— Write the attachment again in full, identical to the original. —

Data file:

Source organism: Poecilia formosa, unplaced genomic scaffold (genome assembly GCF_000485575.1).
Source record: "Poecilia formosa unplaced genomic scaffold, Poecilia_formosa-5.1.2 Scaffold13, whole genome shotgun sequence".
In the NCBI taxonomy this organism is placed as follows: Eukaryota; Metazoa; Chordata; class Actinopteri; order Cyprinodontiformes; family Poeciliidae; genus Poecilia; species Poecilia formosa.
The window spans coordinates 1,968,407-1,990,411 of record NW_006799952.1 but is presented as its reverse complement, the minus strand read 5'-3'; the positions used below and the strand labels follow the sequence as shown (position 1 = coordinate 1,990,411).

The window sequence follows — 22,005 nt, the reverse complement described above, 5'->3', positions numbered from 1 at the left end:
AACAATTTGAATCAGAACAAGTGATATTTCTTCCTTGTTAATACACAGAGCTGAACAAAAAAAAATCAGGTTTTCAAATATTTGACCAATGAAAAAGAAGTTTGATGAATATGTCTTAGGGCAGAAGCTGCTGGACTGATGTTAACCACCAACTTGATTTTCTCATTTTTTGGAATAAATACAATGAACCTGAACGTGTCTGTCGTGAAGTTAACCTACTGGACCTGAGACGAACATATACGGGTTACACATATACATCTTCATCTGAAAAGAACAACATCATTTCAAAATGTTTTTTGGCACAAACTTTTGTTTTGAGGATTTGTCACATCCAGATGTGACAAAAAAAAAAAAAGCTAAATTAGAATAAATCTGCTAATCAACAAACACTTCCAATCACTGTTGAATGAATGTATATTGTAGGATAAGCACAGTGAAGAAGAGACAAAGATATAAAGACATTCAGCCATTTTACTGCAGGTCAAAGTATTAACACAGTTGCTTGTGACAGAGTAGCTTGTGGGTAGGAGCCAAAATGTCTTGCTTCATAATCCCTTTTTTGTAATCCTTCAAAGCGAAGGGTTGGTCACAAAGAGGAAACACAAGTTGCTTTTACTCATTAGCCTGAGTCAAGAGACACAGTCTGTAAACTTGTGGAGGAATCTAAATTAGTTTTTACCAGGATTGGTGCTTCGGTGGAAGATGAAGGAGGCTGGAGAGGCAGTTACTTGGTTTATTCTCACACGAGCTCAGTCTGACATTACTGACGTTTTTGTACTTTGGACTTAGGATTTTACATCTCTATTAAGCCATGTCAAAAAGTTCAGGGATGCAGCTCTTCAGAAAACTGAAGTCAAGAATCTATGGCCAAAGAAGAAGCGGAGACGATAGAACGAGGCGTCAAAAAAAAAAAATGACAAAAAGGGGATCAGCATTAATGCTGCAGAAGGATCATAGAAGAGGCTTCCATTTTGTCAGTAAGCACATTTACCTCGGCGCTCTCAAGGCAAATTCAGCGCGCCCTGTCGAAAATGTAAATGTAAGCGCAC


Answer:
Source organism: Poecilia formosa, unplaced genomic scaffold (genome assembly GCF_000485575.1).
Source record: "Poecilia formosa unplaced genomic scaffold, Poecilia_formosa-5.1.2 Scaffold13, whole genome shotgun sequence".
In the NCBI taxonomy this organism is placed as follows: Eukaryota; Metazoa; Chordata; class Actinopteri; order Cyprinodontiformes; family Poeciliidae; genus Poecilia; species Poecilia formosa.
The window spans coordinates 1,968,407-1,990,411 of record NW_006799952.1 but is presented as its reverse complement, the minus strand read 5'-3'; the positions used below and the strand labels follow the sequence as shown (position 1 = coordinate 1,990,411).

The window sequence follows — 22,005 nt, the reverse complement described above, 5'->3', positions numbered from 1 at the left end:
AACAATTTGAATCAGAACAAGTGATATTTCTTCCTTGTTAATACACAGAGCTGAACAAAAAAAAATCAGGTTTTCAAATATTTGACCAATGAAAAAGAAGTTTGATGAATATGTCTTAGGGCAGAAGCTGCTGGACTGATGTTAACCACCAACTTGATTTTCTCATTTTTTGGAATAAATACAATGAACCTGAACGTGTCTGTCGTGAAGTTAACCTACTGGACCTGAGACGAACATATACGGGTTACACATATACATCTTCATCTGAAAAGAACAACATCATTTCAAAATGTTTTTTGGCACAAACTTTTGTTTTGAGGATTTGTCACATCCAGATGTGACAAAAAAAAAAAAAGCTAAATTAGAATAAATCTGCTAATCAACAAACACTTCCAATCACTGTTGAATGAATGTATATTGTAGGATAAGCACAGTGAAGAAGAGACAAAGATATAAAGACATTCAGCCATTTTACTGCAGGTCAAAGTATTAACACAGTTGCTTGTGACAGAGTAGCTTGTGGGTAGGAGCCAAAATGTCTTGCTTCATAATCCCTTTTTTGTAATCCTTCAAAGCGAAGGGTTGGTCACAAAGAGGAAACACAAGTTGCTTTTACTCATTAGCCTGAGTCAAGAGACACAGTCTGTAAACTTGTGGAGGAATCTAAATTAGTTTTTACCAGGATTGGTGCTTCGGTGGAAGATGAAGGAGGCTGGAGAGGCAGTTACTTGGTTTATTCTCACACGAGCTCAGTCTGACATTACTGACGTTTTTGTACTTTGGACTTAGGATTTTACATCTCTATTAAGCCATGTCAAAAAGTTCAGGGATGCAGCTCTTCAGAAAACTGAAGTCAAGAATCTATGGCCAAAGAAGAAGCGGAGACGATAGAACGAGGCGTCAAAAAAAAAAAATGACAAAAAGGGGATCAGCATTAATGCTGCAGAAGGATCATAGAAGAGGCTTCCATTTTGTCAGTAAGCACATTTACCTCGGCGCTCTCAAGGCAAATTCAGCGCGCCCTGTCGAAAATGTAAATGTAAGCGCAC